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Central Texas Local News | kcentv.com

Waiting for answers: BCSO working to identify bones found scattered in North Bexar County

Sheriff Javier Salazar said the victim could "possibly" be missing mother Andreen McDonald but, it's still too soon to tell.

SAN ANTONIO — Dozens of deputies and FBI agents have been working around the clock since someone found a human skull and bones on a private property in North Bexar County. 

On Thursday evening, remains were found by a friend of the property owner who alerted authorities immediately to the "very decomposed evidence."

Sheriff Javier Salazar said the location where the remains were found belongs to the same area – albeit a large area of about 20 square miles, according to Salazar – where law enforcement, search parties and even drones were searching for missing Bexar County mother Andreen McDonald in the early days of her disappearance. 

On Friday, he told KENS 5 it's too early to say definitively if it's McDonald. Deputies hadn't seen the area before because it's privately owned and they never got permission to search.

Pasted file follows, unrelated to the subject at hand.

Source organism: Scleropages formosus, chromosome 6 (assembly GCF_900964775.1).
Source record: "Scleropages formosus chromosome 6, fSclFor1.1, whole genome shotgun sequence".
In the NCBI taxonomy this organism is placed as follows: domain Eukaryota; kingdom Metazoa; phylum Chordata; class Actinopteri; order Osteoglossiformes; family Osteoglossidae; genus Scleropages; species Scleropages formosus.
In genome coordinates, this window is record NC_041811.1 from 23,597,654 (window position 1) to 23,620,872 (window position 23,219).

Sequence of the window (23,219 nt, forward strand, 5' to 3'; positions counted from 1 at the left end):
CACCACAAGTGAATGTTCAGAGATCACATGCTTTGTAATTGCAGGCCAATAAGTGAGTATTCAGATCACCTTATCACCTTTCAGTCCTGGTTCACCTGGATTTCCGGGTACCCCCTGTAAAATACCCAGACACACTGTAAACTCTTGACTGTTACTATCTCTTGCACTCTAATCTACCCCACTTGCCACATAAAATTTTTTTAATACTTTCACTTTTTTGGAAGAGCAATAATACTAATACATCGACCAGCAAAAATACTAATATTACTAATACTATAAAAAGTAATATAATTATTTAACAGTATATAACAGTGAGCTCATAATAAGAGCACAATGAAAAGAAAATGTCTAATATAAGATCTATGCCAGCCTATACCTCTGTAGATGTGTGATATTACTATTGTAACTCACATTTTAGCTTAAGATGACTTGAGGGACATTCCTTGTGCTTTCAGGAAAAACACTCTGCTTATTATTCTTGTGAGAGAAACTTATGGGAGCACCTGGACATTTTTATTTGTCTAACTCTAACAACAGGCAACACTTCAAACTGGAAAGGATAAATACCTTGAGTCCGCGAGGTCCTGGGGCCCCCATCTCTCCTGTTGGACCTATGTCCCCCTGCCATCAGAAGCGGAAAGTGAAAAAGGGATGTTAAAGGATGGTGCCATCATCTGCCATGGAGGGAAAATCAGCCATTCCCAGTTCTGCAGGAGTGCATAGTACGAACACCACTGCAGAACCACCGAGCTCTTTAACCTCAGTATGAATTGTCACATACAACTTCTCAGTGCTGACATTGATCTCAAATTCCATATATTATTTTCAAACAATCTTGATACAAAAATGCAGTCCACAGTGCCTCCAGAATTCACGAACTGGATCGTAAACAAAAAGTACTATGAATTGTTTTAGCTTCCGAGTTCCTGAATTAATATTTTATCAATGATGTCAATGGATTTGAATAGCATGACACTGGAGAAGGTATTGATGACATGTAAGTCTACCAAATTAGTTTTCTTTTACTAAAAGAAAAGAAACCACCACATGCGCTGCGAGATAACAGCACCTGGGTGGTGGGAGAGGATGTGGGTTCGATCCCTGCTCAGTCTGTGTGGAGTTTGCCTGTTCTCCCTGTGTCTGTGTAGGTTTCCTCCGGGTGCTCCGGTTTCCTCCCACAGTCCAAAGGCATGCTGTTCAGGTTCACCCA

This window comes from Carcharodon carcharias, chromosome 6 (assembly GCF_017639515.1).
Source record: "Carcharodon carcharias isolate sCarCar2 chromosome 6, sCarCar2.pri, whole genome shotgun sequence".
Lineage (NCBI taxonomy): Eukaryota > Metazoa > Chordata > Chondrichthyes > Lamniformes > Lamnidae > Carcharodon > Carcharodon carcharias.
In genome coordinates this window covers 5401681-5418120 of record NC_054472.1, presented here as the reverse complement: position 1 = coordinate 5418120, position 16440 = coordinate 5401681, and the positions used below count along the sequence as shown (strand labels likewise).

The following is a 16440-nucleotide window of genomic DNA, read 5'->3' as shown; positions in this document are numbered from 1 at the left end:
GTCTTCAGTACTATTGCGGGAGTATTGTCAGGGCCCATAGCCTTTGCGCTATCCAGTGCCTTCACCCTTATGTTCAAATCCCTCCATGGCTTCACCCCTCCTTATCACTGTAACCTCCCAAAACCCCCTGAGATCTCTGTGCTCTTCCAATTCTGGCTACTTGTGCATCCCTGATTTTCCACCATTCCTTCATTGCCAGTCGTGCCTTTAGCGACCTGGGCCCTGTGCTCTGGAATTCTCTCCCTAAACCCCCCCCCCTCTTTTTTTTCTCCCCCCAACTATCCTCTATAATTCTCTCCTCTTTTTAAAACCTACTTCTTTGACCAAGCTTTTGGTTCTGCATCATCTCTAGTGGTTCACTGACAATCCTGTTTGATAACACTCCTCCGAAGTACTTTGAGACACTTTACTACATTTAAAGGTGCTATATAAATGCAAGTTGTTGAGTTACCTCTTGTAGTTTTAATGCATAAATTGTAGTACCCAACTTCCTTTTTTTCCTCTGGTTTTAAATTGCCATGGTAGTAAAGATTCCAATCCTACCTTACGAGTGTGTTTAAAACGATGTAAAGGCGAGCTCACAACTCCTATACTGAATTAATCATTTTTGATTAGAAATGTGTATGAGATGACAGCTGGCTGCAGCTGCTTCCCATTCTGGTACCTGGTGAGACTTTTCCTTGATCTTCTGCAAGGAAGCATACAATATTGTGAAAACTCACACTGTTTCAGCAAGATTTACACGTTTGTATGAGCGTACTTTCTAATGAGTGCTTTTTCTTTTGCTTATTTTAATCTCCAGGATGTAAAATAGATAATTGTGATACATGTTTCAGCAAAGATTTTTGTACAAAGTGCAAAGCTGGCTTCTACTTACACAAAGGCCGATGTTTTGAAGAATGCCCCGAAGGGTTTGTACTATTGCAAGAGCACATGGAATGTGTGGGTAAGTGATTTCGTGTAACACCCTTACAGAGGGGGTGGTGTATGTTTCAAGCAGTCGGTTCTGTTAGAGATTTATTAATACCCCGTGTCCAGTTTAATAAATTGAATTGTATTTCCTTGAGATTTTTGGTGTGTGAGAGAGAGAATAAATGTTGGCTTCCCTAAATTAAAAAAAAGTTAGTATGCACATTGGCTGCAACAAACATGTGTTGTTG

This is the second time the sheriff has speculated that a body found by deputies could possibly be McDonald. Salazar said if it is McDonald her family will be the first to know and volunteer searchers say they're waiting for the news, too.

Frank Trevino, one of the local search volunteers who has been following the case since March, has also been a resource for other families with missing loved ones for more than 20 years. 

"Anytime someone calls me in the middle of the night, anytime someone messages me saying I need your help, I get to it right away," Trevino said. "There's so many similarities with so many cases so it just makes it tougher."

Trevino said he's also been answering calls from other families, holding onto to hope that this could be their missing loved one.

"A lot of emotions. A lot of things they go through. They can't sleep. They worry," he said. "In the days the people went missing, everything that happens all comes back. So it's heartbreaking because there are so many."

He said at least 20 cases he's worked on in recent years could fit this case, but with more questions than answers, the remains could be anyone. 

"I've wondered. I've called it too soon and I was wrong, and sometimes officials can be wrong too," Trevino said. "It does give people false hope and so it sort of brings to light that when things like this do happen names should be kept out until verification is made."

Deputies cleared the scene just after 5 p.m. Friday evening. Due to the condition of the remains, it could take days or several weeks before an official identification.